MOSCOW (Reuters) — Russia, one of the world’s top wheat exporters, may increase grain exports over the next marketing year, partially due to crops in the Crimea region, the head of Russia’s Grain Union, Arkady Zlochevsky, said on Monday.
Russia’s decision to annex Ukraine’s Crimea peninsula has resulted in the most serious East-West confrontation since the end of the Cold War. Both countries ship grain mainly to North Africa and the Middle East via the Black Sea.
Russia is expected to harvest at least 90 million tonnes of grain in 2014, of which 25 million tonnes will be available for export during the 2014-15 marketing year starting on July 1, Zlochevsky told a briefing.
Russia’s agriculture ministry expects the 2014 grain crop at 95 million tonnes and sees 2013-14 grain exports at 22 million tonnes.
Zlochevsky’s estimate included Crimea which would be able to export at least 500,000 tonnes, flat year on year, the head of the lobby added. Crimea harvested 1.3 million tonnes of grains in 2013.
Zlochevsky declined to estimate the size of Crimea’s 2014 grain crop, but said a major part of it is likely to be exported as shipping it to the European part of Russia would be logistically complicated.
His 2014 grain crop forecast for the whole country is based on expectations of favourable weather, on which Russia’s crop will be more dependent this year due to possible difficulties with spring grain sowing which started several weeks ago, he said.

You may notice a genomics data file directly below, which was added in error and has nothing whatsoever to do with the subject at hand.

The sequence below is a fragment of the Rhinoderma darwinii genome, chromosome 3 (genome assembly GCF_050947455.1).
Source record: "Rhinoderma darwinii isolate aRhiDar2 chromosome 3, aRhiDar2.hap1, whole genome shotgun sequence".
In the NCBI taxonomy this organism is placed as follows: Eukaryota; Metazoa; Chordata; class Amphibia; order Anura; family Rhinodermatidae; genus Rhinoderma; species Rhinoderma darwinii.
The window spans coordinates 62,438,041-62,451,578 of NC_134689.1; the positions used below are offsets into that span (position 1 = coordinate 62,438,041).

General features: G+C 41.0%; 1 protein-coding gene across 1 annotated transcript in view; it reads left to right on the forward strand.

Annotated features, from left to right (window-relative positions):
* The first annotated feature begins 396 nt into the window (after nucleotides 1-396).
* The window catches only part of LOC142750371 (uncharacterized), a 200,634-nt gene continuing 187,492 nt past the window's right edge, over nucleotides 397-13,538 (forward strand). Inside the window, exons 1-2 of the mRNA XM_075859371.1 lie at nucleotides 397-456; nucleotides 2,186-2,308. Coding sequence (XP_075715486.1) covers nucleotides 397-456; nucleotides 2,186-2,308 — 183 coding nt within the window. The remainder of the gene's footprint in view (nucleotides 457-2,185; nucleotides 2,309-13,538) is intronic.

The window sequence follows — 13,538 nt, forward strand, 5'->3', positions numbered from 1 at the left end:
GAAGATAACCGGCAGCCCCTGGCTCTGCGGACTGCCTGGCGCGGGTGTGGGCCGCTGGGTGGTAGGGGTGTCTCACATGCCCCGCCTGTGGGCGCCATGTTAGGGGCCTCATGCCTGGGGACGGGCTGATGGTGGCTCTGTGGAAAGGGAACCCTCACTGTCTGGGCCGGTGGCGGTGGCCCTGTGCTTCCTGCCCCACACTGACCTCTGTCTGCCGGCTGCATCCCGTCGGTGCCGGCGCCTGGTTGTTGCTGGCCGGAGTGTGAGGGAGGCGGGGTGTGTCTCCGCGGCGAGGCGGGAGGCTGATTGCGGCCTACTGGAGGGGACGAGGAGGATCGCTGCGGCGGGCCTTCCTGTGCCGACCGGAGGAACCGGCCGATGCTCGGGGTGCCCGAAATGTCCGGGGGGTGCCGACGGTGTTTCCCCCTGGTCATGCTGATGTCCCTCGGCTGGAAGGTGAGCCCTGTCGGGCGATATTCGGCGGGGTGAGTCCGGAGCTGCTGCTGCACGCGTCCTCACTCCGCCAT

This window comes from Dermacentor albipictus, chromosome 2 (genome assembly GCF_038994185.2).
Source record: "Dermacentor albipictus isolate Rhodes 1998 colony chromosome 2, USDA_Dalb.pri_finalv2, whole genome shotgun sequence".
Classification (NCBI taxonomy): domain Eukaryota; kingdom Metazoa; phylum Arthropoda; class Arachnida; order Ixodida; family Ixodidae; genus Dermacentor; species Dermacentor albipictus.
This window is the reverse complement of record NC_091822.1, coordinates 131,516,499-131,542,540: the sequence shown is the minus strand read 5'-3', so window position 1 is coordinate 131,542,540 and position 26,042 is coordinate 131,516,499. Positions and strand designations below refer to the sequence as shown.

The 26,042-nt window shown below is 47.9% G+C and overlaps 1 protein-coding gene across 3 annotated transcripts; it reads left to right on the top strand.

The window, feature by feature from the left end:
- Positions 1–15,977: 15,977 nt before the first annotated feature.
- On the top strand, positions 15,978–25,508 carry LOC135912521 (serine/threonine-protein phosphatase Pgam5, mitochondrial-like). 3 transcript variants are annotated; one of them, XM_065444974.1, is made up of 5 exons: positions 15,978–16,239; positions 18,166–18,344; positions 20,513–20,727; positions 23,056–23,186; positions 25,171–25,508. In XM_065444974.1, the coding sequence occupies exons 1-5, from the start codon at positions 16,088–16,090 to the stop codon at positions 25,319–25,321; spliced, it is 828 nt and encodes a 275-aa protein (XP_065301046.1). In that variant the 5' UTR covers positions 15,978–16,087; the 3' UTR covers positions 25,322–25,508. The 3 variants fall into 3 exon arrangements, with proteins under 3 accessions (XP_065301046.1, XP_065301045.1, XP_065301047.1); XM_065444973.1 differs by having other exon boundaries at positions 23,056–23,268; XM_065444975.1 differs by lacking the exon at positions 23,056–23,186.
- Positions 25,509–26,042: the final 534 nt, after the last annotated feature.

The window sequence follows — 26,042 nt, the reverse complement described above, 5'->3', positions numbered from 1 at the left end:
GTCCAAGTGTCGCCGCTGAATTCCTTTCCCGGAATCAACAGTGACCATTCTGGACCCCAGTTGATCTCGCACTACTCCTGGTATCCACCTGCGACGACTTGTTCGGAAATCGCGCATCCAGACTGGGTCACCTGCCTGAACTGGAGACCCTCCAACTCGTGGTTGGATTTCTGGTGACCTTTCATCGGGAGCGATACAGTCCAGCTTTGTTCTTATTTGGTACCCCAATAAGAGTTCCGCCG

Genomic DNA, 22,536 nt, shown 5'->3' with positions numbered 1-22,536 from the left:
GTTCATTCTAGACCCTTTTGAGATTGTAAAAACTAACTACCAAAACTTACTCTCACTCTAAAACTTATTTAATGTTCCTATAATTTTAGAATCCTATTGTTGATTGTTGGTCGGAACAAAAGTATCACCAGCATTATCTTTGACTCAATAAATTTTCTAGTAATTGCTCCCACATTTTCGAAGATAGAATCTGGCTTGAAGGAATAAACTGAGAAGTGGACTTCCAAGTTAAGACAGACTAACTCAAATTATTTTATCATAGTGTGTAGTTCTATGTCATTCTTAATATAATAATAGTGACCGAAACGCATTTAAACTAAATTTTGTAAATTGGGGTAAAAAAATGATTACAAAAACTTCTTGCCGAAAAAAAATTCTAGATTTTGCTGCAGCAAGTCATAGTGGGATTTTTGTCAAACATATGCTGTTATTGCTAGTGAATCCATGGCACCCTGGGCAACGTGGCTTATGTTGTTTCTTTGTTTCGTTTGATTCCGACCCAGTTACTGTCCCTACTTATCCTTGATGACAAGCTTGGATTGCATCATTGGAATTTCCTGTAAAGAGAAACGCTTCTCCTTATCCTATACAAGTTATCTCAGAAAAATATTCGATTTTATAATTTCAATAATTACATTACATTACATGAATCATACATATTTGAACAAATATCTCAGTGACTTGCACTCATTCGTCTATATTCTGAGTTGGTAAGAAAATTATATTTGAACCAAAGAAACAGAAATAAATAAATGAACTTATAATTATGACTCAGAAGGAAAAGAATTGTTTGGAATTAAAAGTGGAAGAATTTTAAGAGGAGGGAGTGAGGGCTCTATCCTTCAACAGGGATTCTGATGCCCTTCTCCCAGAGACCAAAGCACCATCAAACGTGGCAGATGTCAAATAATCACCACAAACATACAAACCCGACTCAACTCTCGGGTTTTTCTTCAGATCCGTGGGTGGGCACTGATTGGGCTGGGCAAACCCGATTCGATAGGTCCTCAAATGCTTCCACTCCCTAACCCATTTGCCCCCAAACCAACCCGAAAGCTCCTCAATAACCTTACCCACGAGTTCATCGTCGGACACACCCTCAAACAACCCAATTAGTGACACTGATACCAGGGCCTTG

“There is a list of factors which add risks to spring grains sowing,” he said. “The level of preparedness (for the spring grains sowing campaign) looks weak.”
He said that seed quality was worse than last year and that some banks had cut limits for loans which may be approved for farmers by their regional offices without a confirmation from the central office to $2.83 million from previous 150 million, he said.
This decision, made by the banks, hampers the ability of farmers to get financing, according to Zlochevsky. He said the limit reduction was unrelated to political factors or the Russian rouble weakening since early 2014.
He added that a large part of the annual state support has yet to reach farmers as funds remain on accounts of regional governments.
“All these factors will increase dependence on weather conditions,” he said. He said favourable weather conditions would make up for the lack of technology and the lack of financing.
Crimea may be not able to sow 100 percent of the area planned for spring grains this year, he said, while the capacity of its three grain terminals is unlikely to be fully used until difficulties with grain supplies from Russia are resolved.
He did not say how much capacity these terminals have.